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It takes 30 minutes to get from the sleepy seaside town of Beverly into downtown Boston. It takes half of that time to get through “Sycamore,” the 2009 anthem of Beverly band Caspian, but the journey is essentially the same. The songs starts with an acoustic guitar line so sleepy, hesitant, and peaceful it’s difficult to imagine even leaving that sonic space. But the wheels start to turn, the riff picks up momentum, and soon a woozy bass and pulsating drum beat enter, as if to simulate the rumble of rubber wheels down the cement number 1 highway. Then the guitars turn electric, drum cymbals crash furiously, and the song is enveloped in a roar of frenzied, industrial metallic feedback. The city has arrived, with all of its hum and density.
Caspian have made this trip many times. They have made the specific trip from Beverly to the Boston area hundreds of times, shuttling back and forth from home to gigs at places like the Middle East and the Sinclair. But they’ve also completed the musical journey of “Sycamore” at concerts from Dublin to Austin to Paris. Despite local roots, Caspian is geographically transient, and their wordless, symphonic music has resonated emotionally around the globe.
I met Caspian at the Sinclair in Harvard Square, at the juncture between a mammoth 23-show European tour and a cross-country North American road trip. Understandably, they’re exhausted. “It’s not the lack of sleep, it’s the transience of it all,” guitarist Philip Jamieson explains to me. “Just floating from place to place and not being able to sit still, or even exist somewhere for more than 10 or 12 hours.”
The weariness is apparent in Jamieson’s voice when he addresses the crowd at the beginning of the show. “Hi Boston, it’s nice to be home for a little bit,” he murmurs. But just as they do on “Sycamore,” the band picks up speed and energy throughout the set, adding guitar with increased fervor.
The music they play is technically “post-rock,” a term created in the early 2000s for bands playing non-rock songs with rock instrumentation. Though Jamieson balks at the term—“it feels a little pretentious,” he says—they’ve clearly adopted a post-rock tradition made famous by Explosions in the Sky and Caspian’s heroes, Godspeed You! Black Emperor, that is heavily reliant on gigantic builds. Caspian liken their songs to symphonies: they present order or peace, then destroy it. Sometimes they piece harmony back together again; more often their songs end in a blaze of primal noise and energy.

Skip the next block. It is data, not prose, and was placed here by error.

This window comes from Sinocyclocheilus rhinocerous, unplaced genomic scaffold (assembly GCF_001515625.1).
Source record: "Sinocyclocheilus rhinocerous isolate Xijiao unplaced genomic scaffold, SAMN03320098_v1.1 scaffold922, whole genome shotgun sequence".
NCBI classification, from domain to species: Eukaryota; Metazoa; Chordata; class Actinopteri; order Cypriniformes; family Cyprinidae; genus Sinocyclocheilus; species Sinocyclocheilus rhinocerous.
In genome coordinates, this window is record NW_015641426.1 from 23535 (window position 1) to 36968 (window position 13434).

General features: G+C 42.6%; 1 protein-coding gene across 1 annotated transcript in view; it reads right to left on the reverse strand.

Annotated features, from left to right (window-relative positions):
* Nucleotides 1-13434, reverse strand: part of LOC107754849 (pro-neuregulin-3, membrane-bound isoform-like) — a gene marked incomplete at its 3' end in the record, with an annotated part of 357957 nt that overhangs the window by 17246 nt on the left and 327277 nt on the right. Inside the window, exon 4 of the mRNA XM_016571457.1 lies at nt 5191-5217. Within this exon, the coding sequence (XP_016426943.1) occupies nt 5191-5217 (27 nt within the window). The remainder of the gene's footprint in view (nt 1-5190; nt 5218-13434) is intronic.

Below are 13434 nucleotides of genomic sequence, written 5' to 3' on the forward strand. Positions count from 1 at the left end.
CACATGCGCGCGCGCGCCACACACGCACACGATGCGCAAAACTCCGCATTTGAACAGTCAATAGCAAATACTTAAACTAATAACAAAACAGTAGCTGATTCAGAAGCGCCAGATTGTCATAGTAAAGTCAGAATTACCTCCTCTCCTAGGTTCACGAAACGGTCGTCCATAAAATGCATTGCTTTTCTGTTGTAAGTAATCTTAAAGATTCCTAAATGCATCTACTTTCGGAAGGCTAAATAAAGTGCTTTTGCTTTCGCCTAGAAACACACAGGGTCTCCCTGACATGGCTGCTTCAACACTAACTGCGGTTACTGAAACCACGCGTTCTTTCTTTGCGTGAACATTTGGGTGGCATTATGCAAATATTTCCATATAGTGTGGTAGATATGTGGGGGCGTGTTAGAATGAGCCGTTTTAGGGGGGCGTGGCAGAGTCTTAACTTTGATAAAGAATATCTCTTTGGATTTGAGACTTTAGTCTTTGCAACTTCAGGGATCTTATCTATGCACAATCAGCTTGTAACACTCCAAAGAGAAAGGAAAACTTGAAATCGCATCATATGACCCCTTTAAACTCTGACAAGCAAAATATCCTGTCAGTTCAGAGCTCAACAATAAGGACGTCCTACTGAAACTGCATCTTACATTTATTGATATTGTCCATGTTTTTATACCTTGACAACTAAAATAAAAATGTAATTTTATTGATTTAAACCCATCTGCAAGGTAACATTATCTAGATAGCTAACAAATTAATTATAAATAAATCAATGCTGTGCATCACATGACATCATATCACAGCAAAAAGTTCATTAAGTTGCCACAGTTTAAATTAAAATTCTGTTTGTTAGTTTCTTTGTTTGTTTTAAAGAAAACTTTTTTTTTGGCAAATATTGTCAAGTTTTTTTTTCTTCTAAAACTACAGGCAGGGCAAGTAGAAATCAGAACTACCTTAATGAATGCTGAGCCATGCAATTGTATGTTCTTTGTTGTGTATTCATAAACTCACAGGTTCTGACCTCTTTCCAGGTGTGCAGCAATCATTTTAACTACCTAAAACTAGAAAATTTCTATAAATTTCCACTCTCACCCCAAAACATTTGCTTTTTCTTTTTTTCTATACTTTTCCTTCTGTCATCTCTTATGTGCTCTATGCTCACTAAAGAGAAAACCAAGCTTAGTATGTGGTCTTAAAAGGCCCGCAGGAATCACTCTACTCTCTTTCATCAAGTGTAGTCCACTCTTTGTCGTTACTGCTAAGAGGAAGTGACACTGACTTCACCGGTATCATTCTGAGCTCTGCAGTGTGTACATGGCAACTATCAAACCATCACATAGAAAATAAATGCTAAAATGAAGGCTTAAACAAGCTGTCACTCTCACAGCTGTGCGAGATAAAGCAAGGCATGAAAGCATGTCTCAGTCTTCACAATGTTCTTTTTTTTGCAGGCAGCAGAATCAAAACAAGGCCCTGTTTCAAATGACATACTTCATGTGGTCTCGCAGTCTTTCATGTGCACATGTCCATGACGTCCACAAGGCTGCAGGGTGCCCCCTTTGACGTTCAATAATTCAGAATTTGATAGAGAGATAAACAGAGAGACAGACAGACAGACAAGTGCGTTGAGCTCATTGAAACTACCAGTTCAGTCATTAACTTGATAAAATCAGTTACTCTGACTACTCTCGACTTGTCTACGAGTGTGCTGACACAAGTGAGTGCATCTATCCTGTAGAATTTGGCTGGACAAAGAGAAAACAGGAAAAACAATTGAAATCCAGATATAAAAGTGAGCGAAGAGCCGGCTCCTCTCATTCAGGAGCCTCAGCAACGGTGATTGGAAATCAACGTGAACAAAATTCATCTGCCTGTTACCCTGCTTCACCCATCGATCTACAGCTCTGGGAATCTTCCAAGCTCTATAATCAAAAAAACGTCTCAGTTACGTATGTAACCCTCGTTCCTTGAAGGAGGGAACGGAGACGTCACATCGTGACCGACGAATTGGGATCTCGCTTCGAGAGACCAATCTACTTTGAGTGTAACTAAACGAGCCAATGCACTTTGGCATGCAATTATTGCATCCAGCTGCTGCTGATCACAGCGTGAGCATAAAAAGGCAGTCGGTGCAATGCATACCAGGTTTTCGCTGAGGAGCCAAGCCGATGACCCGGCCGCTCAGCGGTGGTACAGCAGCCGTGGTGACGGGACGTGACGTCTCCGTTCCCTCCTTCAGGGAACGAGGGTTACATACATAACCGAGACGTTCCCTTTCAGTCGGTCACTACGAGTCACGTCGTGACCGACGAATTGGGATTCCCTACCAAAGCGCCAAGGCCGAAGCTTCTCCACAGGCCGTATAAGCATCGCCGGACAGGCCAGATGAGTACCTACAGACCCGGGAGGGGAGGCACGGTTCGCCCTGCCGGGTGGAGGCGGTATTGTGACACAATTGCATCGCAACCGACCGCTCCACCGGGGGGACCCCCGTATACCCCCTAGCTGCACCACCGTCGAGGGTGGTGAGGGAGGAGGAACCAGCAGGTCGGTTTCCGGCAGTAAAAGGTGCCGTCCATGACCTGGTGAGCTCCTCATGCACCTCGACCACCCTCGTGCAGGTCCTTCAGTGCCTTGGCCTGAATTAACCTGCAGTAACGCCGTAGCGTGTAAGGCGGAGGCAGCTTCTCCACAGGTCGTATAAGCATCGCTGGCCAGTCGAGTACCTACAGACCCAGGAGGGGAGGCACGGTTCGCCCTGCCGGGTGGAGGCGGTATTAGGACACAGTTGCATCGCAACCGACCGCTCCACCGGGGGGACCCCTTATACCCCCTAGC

This entropic descent is most clearly exhibited by Jamieson, who shows no fatigue when he’s ripping through epics like 2012’s “Gone in Bloom and Bough.” He’s a very tall man who commands the stage by flailing his limbs in every direction; they just might be the “ The Four Trees” for which the band’s 2007 album is named. “I’m not super fun. I think everyone agrees,” he tells me morosely before the set. It’s true. But fun isn’t at all what Caspian is going for. They aim for immersion. “We’ll play in any four walls where you’re able to completely get enclosed in the sound,” Jamieson says.
The band has attempted to enclose audiences for 10 years in every corner of the globe, including in Guangzhou, China for the Qiangyuan Music Festival in 2010 and in Zottegem, Belgium for the Dunk!festival in 2011. In May, they played at the first Boston Calling music festival in City Hall Plaza, which “didn’t seem like really great idea at the outset...but was probably the best day of my life,” Jamieson confesses. Now, they’re on tour to promote their newest release, “Hymn for the Greatest Generation,” a grab-bag EP of new originals, a demo, and remixes.
The album title references Tom Brokaw’s label for the generation who fought World War II and gave birth to the baby boomers. Within the title track, there’s a heavy feeling of nostalgia and reverence for their grandparents’ generation. But at the same time, the band lists essential influences spanning every single generation since then, from Led Zeppelin to Rush to Prodigy to Godspeed, even to dubstep. “I think playing post-rock is a reaction of me getting into [EDM], that heavier electronic music sound,” drummer Joe Vickers says.
There are very little indicators in Caspian’s music as to where they are from or in what era they exist. But it’s this universality, and their integration of many references, that’s made them successful all over the world. If you close your eyes and put on “Hymn for the Greatest Generation,” you might hear the crash of the waves at the beaches of Normandy...then again, it might just be the engine roar of a car as it leaves Beverly, Massachusetts, on the way to another late-night gig.
—Staff writer Andrew R. Chow can be reached at andrew.chow@thecrimson.
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